Being careful not to destroy the story’s folksy vernacular, Beckstrand decided to fill the gaps and burnish it a bit. “The language practically vibrated with authenticity,” Beckstrand said. “I really wanted to preserve that as I worked on it. I think it came out wonderfully.”

The result: “To Swallow the Earth,” by Ransom Wilcox. “It’s a thriller and a romance about man and a woman, each searching for missing family members, who clash amid a Nevada silver rush scheme that leaves both unsure who to trust — and scrambling to stay alive,” Beckstrand said.

“While it has the hardened male players you’d expect in a story about that era,” Beckstrand said, “it also has a strong female lead character.” Beckstrand is proud of his grandfather’s inclusion of a gutsy woman.

Beckstrand, who has more than 20 published titles, kept his grandfather’s name on the western novel. “I think it’s kind of fun that 108 years after his life’s adventure began, my grandfather’s mystery has been published,” he said.

Wilcox also has a book of short stories on the fanciful reminiscences of his early, rugged years in the Sacramento Valley and Sierra Nevada Mountains: “Horse & Dog Adventures in Early California.” Both books may be found via http://www.PremioPublishing.com, Baker & Taylor, Barnes & Noble/NOOK, Amazon.com/Kindle, iTunes, Follett, Ingram, Mackin and select booksellers.

Goodreads giveaway has ended, but ebook will be available at 99¢ through August on most ebook platforms: https://www.goodreads.com/book/show/25486206-to-swallow-the-earth.

Read a Book with No Words

MIDVALE, Utah, Nov. 26, 2014 — Want to help kids cement their vocabulary skills? A new book—without words—can do just that.  Polar Bear Bowler: A Story Without Words is designed to help children create their own narration to engaging, funny images. It is Karl Beckstrand’s eleventh book.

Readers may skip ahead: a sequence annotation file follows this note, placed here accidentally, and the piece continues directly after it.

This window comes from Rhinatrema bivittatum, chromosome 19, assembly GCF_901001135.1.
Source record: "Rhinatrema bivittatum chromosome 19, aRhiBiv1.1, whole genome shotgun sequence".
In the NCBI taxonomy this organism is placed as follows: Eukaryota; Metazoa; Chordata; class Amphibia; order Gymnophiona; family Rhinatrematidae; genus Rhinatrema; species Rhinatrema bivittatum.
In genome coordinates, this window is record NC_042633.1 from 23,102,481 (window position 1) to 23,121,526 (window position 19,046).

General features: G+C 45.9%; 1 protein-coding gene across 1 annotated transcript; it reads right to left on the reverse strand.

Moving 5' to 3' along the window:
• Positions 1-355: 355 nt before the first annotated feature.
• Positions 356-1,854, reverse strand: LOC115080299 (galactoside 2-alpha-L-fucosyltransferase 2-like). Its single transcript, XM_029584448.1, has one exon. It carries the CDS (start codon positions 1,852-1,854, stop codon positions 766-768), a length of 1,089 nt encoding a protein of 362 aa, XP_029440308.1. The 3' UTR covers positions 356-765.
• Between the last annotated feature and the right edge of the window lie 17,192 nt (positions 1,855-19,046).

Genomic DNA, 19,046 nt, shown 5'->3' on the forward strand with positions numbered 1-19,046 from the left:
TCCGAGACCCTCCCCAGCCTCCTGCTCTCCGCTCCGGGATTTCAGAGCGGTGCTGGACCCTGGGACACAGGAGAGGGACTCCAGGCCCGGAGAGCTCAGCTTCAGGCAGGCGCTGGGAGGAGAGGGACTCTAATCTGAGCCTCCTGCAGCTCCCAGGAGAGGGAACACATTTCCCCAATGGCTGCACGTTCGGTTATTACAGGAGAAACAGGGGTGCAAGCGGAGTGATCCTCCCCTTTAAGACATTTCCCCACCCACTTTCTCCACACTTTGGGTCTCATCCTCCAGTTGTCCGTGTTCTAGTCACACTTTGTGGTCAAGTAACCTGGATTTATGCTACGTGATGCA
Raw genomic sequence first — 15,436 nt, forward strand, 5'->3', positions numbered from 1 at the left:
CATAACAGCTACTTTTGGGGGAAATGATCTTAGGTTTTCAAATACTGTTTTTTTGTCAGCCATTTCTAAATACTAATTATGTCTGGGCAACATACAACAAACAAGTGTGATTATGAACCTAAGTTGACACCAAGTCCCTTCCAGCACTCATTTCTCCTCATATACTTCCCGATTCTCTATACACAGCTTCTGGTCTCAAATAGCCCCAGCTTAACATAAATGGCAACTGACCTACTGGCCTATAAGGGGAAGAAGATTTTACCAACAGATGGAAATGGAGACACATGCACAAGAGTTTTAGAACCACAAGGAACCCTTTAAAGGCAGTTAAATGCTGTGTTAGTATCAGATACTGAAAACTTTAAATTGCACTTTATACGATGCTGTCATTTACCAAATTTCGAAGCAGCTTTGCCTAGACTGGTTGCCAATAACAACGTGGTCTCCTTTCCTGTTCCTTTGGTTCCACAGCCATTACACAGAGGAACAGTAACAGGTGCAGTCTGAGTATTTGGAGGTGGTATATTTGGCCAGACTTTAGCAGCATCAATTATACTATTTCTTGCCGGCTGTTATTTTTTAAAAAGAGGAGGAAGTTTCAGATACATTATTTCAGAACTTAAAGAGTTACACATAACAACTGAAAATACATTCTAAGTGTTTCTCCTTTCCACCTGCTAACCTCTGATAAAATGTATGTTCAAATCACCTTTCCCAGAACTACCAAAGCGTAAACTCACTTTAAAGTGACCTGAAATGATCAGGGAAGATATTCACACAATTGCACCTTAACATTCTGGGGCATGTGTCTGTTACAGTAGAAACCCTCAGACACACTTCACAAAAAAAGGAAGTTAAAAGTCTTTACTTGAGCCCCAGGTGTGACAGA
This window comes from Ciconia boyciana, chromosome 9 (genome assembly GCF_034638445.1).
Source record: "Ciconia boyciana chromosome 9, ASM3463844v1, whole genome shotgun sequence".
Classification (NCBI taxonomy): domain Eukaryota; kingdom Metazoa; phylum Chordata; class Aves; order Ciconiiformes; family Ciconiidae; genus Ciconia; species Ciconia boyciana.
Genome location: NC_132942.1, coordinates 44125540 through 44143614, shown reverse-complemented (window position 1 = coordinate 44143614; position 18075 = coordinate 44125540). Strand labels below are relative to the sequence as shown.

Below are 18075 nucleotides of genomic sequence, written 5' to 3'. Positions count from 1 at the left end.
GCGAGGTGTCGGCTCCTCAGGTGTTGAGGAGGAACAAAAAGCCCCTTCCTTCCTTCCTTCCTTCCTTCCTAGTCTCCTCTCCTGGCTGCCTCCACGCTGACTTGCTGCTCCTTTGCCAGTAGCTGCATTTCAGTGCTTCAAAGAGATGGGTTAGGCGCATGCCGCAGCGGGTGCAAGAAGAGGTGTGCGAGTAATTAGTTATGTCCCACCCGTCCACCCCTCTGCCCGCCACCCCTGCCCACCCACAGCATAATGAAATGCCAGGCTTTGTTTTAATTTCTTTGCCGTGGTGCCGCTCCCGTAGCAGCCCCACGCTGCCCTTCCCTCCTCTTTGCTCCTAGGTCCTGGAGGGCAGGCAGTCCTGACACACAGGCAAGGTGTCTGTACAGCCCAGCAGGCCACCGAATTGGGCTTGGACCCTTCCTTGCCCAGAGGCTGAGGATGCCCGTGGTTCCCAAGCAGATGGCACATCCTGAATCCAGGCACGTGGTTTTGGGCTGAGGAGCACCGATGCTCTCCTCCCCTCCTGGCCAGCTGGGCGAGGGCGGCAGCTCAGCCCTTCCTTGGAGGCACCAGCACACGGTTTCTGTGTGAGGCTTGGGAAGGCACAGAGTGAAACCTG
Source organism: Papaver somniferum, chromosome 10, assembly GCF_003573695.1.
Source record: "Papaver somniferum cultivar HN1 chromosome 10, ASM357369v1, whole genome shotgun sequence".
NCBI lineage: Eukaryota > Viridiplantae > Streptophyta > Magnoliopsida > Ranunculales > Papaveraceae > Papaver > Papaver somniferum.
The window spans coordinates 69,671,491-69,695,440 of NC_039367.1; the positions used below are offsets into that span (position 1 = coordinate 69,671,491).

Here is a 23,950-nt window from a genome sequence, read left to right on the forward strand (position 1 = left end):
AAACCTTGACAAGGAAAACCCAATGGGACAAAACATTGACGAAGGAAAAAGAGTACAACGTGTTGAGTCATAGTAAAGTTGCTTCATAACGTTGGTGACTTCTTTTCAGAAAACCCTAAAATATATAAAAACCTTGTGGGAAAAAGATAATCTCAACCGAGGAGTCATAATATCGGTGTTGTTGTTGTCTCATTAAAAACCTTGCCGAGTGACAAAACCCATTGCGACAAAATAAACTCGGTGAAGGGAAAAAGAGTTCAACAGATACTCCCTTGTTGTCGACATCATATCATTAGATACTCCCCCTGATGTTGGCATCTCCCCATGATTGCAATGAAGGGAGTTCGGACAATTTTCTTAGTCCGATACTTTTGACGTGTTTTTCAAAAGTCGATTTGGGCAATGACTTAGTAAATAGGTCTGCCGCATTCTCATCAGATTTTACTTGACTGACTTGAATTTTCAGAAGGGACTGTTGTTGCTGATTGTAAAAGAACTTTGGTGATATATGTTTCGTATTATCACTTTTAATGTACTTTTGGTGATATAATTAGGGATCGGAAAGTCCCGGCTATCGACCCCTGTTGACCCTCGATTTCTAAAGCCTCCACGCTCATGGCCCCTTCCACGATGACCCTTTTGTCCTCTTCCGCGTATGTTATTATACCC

Illustrated by Ashley Sanborn of Lehi, UT, the story is about a Polar Bear that hitches a ride to Antarctica. He’s never seen penguins before; to him they look like something fun to play with. So, the fun begins. The new title has been translated into more than twenty languages.

What would you do if Old MacDonald’s animals ruined your catering business? Ma MacDonald’s response is pretty clever in Beckstrand’s twelfth book: Ma MacDonald Flees the Farm. Activities include finding and naming animals and foods (for ages 3 – 8). The 32-page, soft cover and ebook was  illustrated by Alycia Mark of Providence, UT.

True to its multicultural tradition, Premio Publishing’s books feature learning activities and characters of color. Premio’s mystery and language books, non-fiction, ebooks and app are nationally-lauded, invite family learning and together time, and often end with surprises. Premio is celebrating its tenth year.

Most titles may be found via http://www.PremioBooks.com, Baker & Taylor, Barnes & Noble/NOOK, Amazon.com/Kindle, iTunes, Follett/Title Wave, Ingram, Mackin and select booksellers.